Running While Black: What Now?

running while black feature image

Racism and Running

Today’s post was originally going to focus on promoting long-distance running in the black community and increase the awareness of the health problems we continually face.

Given the recent events, it wouldn’t make sense to promote anything without first addressing the problem we (Blacks) have all faced one way or another.

Racism has been an issue for decades… I mean centuries.

Racism is present in our running community and in our daily lives. It affects our mental and physical health, disrupts our lifestyle, and is another barrier to succeed in a system that never wanted us to prosper anyway.

After all those years of crying, protesting, rioting, and social media upheavals… They finally hear us.

After all those years of crying, protesting, rioting, and social media upheavals… They finally hear us.

no justice no peace

So now what?

What do we do to get them to listen?

How do we keep this fire going?

That answer looks different for everyone.

But I wanted to give some tips on how we can continue to address racism in the running world, in our community, and advocate for change.

Mental Health

First and foremost, take care of yourself. There is too much being broadcasted online and on media outlets for one person to handle.

Social media in general is exhausting but when events like the killings of Ahmaud Arbery and George Floyd happen, everybody has an opinion and everybody has some image or video that they want to post.

The news is just as bad. We all know half the things they broadcast are just for ratings. And quite frankly, I’m sure they’re just happy to talk about something other than coronavirus for a change.

Unplug if you need to

Running is a great way to destress and clear your mind. However, don’t forget that it’s okay to let yourself feel emotions. Whether that’s anger, sadness, frustration, etc.

Recognize it but don’t allow it to consume you.

Lately, I’ve been going on more walks. It’s different from running because I don’t wear headphones and because my pace is much slower so it allows me to be in the moment.


If God didn’t care about race, he would’ve made us all the same skin tone. He is intentional.

Find peace in His plan.

Keep Moving

After you’ve addressed your mental and emotional health, keep moving.

I don’t mean this as a way to become apathetic or brush it off when you see another sighting of racism or police brutality.

Recognize that real change takes time.

In the meantime, don’t stop working on yourself. Keep running, continue to make healthy changes in your diet, and promote a healthy lifestyle.

There are so many health problems that blacks face compared to other races. Are some of these problems due to our environment and the role that systemic racism plays?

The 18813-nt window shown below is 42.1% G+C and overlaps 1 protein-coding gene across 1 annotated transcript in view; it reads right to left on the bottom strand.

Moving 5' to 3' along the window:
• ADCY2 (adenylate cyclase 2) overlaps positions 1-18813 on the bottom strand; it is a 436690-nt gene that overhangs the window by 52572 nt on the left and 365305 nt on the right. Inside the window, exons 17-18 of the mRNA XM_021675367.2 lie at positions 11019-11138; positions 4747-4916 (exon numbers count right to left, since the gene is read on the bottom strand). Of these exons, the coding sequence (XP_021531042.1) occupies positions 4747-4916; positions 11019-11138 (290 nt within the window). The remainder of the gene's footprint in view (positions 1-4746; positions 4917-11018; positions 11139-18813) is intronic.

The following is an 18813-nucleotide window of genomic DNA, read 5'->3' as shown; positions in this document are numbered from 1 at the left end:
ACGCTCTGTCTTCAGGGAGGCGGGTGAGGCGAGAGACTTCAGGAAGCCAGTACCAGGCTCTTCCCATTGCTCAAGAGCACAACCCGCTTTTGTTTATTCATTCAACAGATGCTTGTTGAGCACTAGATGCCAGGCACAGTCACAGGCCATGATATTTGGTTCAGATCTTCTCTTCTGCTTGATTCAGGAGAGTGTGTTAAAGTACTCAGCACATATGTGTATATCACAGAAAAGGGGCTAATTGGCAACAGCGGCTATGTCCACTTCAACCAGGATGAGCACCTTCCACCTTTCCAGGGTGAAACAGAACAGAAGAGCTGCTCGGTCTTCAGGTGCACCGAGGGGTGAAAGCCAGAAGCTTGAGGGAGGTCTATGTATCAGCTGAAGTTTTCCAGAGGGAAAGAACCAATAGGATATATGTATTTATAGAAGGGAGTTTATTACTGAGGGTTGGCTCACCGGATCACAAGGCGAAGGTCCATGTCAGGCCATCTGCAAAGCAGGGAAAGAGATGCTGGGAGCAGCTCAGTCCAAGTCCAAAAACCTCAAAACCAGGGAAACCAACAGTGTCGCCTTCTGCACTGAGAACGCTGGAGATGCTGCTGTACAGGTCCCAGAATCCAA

Yes. But some of these problems can be controlled or prevented if we work at it.

Related: 7 Ways to Reduce Your Sodium Intake

We know this will be a long fight. We have to stay strong and stay healthy.

black lives matter

Take Precautions

Be cautious, stay vigilant, but do not be afraid.

Plan ahead and look for community groups like next door to see the kinds of activities that go on in your neighborhood.

Connect with friends to form running groups (virtually if social distancing). If you feel uncomfortable running in your neighborhood, look for local parks or public trails.

Always let someone know when and where you’re going running.

Share your location on your smartphone or watch. And if you see something suspicious or feel threatened, remember to get as much of a description as possible.

Images, license plate numbers, police badge numbers, anything.

Find Your Voice

Whatever feels right for you.

Support your black-owned businesses. Shops, restaurants, and companies need your support now more than ever. Even if it’s just replacing one name brand item with a black-owned alternative or having date night at a black-owned restaurant.

Be mindful of the intentions behind well-known companies.

Many have begun to state that they “stand with us.” Don’t just believe their words, watch their actions. Look into who their leadership is and what philanthropies they support.

Remember that even before this uprising, some company’s values never had to be questioned – we see you, Nike.

Find local organizations that promote education and advocacy. Attend a meeting or form your own group. Education and awareness are great but remember, we need action.

We all have a voice and together we can make a change. It took fifty-eleven years for this country to finally hear us.

But this is just the beginning. Don’t let the fire die out in a couple of weeks

Do not stop. Do not quit. Keep Running.

Run for the Culture

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6 thoughts on “Running While Black: What Now?”

  1. Amazing post! Love the positivity that shines through this post.
    Mental health is so important, thanks for addressing I know recent events have weighed heavy on my mental health here in the uk I can only imagine the fear and stress you guys are going through right now. Stay safe

  2. Girl I loved everything about this post. Mental health is so important and lately the events have been so heavy. Still I’m super proud of what we are doing. We need all that you talked about right now especially prayer. Stay safe

  3. This tips are so important! I’m definitely going to unplug I feel myself getting so drained between trying to process it all and how I look at race (as a black woman) and watching how vile and cruel people can be.
    I find this part so beautiful “If God didn’t care about race, he would’ve made us all the same skin tone. He is intentional. Find peace in His plan.” Thanks for sharing!

  4. Pingback: 10 Running Podcasts with Black Hosts in 2021 - Run for the Culture

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